What I love about thrift stores is the pure possibility. The knowledge that at any given moment in a thrift store, I might happen upon a singular score, an amazing bargain hidden in a mountain of crap. I think back with a twinge of pride to a little black dress from I.N.C. I found in what seemed to be new condition at a thrift store for $7. I wore that thing with a special sense of accomplishment, and for years.
What I don't like about thrift stores is that there is no filter. YOU are the filter, 100% responsible for making sense out of the madness and providing the hand sanitizer.
I had a select group of old faithful, go-to thrift stores I would visit when I lived in San Jose, but since moving to the East Bay I've been kind of at a loss, and not really in the mood, either. You have to be in a hopeful and confident frame of mind to embark on a thrift store adventure, and until recently neither of those words seemed to apply much of the time.
Today's New Activity: ecothrift!
I don't know what I thought I would find there. Something about the prefix "eco" made me think this might be some kind of special, select thrift store, with extra earth friendly goods. I don't know. But really, all thrift stores are pretty earth friendly, given that their WHOLE purpose is to enable their shoppers to make new uses of old things. That's why, no matter how much money I am able to amass in my life, I will never poo poo the occasional (or the frequent) thrift store treasure hunt.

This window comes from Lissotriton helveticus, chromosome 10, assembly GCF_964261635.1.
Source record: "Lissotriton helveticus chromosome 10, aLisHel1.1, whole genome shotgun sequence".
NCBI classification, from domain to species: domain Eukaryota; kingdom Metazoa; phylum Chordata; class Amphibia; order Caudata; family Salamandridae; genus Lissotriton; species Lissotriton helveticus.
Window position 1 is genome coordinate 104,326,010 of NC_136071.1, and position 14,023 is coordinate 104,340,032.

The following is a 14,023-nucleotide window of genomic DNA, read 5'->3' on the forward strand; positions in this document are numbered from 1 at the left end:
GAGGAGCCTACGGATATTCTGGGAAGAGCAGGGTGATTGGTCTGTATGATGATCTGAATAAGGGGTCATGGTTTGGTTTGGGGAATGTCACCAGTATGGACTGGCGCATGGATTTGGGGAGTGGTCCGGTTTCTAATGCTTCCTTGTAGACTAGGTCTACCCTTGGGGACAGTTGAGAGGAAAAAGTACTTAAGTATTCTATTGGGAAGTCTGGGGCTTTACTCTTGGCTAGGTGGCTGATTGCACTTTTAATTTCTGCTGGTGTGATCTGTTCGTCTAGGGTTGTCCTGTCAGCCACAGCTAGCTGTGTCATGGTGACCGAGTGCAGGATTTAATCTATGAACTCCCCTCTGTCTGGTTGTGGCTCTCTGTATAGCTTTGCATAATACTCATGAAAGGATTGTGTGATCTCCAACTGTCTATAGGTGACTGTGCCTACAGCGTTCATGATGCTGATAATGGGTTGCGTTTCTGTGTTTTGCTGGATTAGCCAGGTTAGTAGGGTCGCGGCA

Inside, I found what was a pretty typical second-hand germ parade. The difference was that this place was unbelievably organized. Nothing strew about on floors, flung over racks, or stuffed into other things. And so much of it was color coordinated.
You had your
|Bag O Stuffed Things|
|Lingerie for the Ladies|
And let's not neglect to mention (your favorite and mine)
|Endless Black Work Shoes|
All in all, ecothrift was not worthy of the anticipation I'd built up in my mind, but it was a solid thrift store, with a huge variety and actual thrift store prices, not the ridiculously inflated numbers they're asking at Goodwill and the Salvation Army these days. I know, it seems *ridiculously* cheap to complain about the prices at not-for-profit thrift stores, but I am a big time pricer (I know in my mind the standard price of every single thing I typically purchase for groceries, toiletries, etc.), and I swear a lot of the asking prices and those two juggernauts are more than the stuff costs new. Craziness.
The payoff at ecothrift? I managed to make it out of there with a black pencil skirt (99 cents) and this funky belt
for 3 bucks and change.
Not a bad way to close out the evening. :)